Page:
Electrical Contractor?

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bikeindy said:
Yeah I guess so, since I didn't write trouble I wrote CAN"T and so did he. Trouble doesn't = Can't.
The reality is that most 'electricians" will work in a very limited range of job types (eg: resi/romex and light comm'l/mc small emt) where after doing what they've been told by someone who CAN read the codebooks and job specs they have learned enough to install the related gear correctly and will know when something they've been told to do isn't what they've been told in the past to do.

They can usually do troubleshooting in this class of work as well and often the employee that the newest apprentice is assigned to to learn how to get the work done.

These guys are the backbone of most new construction EC's workforce. They KNOW better than you do that they can't find their way through the codebook and few of their employers care if they can. They also know that their pay rate often reflects this shortcoming on their part; but also just as often they are paid quite well.

As an employer of these folks it is the job of the EC and PM and foreman to make up the difference by explaining (visually) that the code has been changed or that the spec on this job is X and he'll need to do such and such *this way*. Then of course check their work to make sure, and usually it is just fine.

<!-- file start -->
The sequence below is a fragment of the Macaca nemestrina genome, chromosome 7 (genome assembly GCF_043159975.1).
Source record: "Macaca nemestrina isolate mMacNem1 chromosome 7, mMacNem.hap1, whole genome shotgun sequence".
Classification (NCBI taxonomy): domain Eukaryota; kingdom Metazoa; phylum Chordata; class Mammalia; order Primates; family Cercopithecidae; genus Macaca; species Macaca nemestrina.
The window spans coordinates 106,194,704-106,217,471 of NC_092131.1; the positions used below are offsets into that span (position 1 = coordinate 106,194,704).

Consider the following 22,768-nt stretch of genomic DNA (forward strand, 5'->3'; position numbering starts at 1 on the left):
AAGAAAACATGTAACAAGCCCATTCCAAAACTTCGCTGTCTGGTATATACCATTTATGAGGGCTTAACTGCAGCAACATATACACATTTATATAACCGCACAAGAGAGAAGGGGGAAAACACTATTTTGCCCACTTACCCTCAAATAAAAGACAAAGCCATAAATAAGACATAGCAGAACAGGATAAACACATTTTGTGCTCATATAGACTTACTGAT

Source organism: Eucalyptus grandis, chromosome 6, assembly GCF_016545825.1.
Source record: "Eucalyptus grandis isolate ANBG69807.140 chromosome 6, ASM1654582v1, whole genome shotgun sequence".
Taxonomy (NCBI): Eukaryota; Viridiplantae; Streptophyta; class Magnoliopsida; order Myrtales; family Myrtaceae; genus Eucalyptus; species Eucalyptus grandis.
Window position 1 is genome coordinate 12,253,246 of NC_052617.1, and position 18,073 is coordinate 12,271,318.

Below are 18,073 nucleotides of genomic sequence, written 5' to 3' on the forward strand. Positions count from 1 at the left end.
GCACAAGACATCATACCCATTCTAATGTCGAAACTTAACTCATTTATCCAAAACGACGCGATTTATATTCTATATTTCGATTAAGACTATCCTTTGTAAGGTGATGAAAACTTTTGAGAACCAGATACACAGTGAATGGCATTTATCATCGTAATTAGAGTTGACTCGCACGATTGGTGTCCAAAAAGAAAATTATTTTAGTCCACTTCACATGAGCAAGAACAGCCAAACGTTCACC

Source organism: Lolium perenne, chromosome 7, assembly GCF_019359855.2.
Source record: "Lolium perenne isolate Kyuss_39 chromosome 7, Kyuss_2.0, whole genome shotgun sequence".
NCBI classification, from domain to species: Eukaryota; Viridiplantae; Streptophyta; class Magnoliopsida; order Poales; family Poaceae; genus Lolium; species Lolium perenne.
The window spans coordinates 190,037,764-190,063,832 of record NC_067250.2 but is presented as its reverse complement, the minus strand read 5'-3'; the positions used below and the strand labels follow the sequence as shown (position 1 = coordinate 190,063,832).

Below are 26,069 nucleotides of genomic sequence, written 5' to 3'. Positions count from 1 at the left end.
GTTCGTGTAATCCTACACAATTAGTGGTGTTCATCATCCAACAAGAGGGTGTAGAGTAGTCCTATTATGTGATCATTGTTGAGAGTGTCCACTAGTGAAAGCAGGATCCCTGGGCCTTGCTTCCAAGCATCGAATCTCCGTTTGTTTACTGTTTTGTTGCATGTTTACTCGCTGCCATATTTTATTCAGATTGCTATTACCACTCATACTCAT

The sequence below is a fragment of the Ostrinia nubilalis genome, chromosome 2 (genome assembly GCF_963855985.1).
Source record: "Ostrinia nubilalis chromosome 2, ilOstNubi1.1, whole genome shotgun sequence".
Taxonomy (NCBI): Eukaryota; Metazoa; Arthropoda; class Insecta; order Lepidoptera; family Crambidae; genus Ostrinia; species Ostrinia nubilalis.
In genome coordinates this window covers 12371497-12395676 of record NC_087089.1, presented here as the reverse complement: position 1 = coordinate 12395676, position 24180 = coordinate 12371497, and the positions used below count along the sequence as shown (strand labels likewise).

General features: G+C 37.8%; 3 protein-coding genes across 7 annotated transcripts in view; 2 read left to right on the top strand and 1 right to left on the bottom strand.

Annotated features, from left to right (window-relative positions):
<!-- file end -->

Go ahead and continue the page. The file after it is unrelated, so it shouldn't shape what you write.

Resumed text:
bikeindy

Senior Member
Location
Indianapolis IN
BryanMD said:
The reality is that most 'electricians" will work in a very limited range of job types (eg: resi/romex and light comm'l/mc small emt) where after doing what they've been told by someone who CAN read the codebooks and job specs they have learned enough to install the related gear correctly and will know when something they've been told to do isn't what they've been told in the past to do.

They can usually do troubleshooting in this class of work as well and often the employee that the newest apprentice is assigned to to learn how to get the work done.

These guys are the backbone of most new construction EC's workforce. They KNOW better than you do that they can't find their way through the codebook and few of their employers care if they can. They also know that their pay rate often reflects this shortcoming on their part; but also just as often they are paid quite well.

As an employer of these folks it is the job of the EC and PM and foreman to make up the difference by explaining (visually) that the code has been changed or that the spec on this job is X and he'll need to do such and such *this way*. Then of course check their work to make sure, and usually it is just fine.
I'm simply amazed that you could write that since your just an "electrician".

Oh I am so glad electricians are held in such high esteam here on this forum.
 
bikeindy said:
I'm simply amazed that you could write that since your just an "electrician".